Monday, February 28, 2011

Snowdrops, Crocus, Iris and Primulas

Having only few days of winter left, I've almost forgotten how beautiful snow can be, because in downtown Vancouver, snow is such a rare seeing. The winter has returned this weekend and some of the spring blossoms, scented or not, with vivid or pale colors,  look just gorgeous covered by snow, don't you think?

How could somebody resist not to take photos to an amazing carpet of Snowdrops / Galanthus flowers covered by snow?! They are perennial plants in Amaryllis family which are growing in clusters from bulbs and now they are in full bloom.

Although they are native to Europe, this herbaceous plants are naturalised in all Canada, some of them like - Common Snowdrops aka Galanthus Nivalis (nivalis means "on the snow") being most spread all over the world. I love their white flowers with greenish-yellow markings on the surface. Over the years many cultivars appeared which differ in size, shape or the period of flowering, single -flowered or double-flowered, with pure white, yellow or green flowers, but the common snowdrops remain the most widespread. Is said that their flowers contain an active substance called galantamine very helpful in Alzheimer's disease. (I'll keep that in mind!)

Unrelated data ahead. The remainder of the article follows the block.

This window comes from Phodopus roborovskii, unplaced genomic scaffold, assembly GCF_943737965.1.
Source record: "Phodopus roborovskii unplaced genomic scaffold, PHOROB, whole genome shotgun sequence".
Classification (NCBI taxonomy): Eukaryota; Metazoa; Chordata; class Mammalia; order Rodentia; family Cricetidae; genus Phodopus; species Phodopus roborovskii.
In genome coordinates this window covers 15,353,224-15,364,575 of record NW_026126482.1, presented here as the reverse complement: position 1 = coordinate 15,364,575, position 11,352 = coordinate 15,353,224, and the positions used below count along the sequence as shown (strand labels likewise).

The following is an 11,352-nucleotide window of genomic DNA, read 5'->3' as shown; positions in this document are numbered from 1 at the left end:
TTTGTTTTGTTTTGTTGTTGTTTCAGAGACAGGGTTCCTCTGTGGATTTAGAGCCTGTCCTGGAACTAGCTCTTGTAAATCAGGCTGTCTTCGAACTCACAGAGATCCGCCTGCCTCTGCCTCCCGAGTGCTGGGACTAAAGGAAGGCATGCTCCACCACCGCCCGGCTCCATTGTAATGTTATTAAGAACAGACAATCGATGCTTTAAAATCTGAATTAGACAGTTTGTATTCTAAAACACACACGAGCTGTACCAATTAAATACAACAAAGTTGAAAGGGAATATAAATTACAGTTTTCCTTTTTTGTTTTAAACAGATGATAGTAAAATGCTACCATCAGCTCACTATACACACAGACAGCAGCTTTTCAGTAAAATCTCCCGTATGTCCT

The Iris Reticulata plants (from the Iridaceae family, Hermodactylus genus) have vivid and showy flowers with blue-violet and yellow tones from a little rainbow, which indeed seems to be painted by a Goddess (Iris was the Greek Goddess of the Rainbow).

From the same Iris family, but classified's in the Crocus Genus, the "Crocus" Vernus Albiflorus with white, yellow or lilac or mauve flowers can be seen in the most of spring garden landscapes or in the meadows on the foothills.

The flowers from Primrose family are perennials native to Northern Hemisphere, which blooming especially in spring, with purple, yellow, res, pink or white flowers. They are considered the first flowers which bloom in spring (the Latin "primus" meaning "first") and I like how "Primula Juliae Wanda" flowers look.

The Common Heather (Calluna Vulgaris from the Ericaceae family, Erica Genus) is also a very popular plant in the Vancouver's parks and public gardens. Many cultivars produce a multitude of white, pink or purple flowers each year and are used in decorative beds.

I consider that all these spring  flowers surrounded  by the pure snow make an interesting mix of color. Which ones do you like more?


W.B. said...

I believe that all seasons are beautiful in their own unique ways. Where I live, the snow is already starting to melt.

I love the images you've posted. Flowers mixed with snow are beautiful. :)

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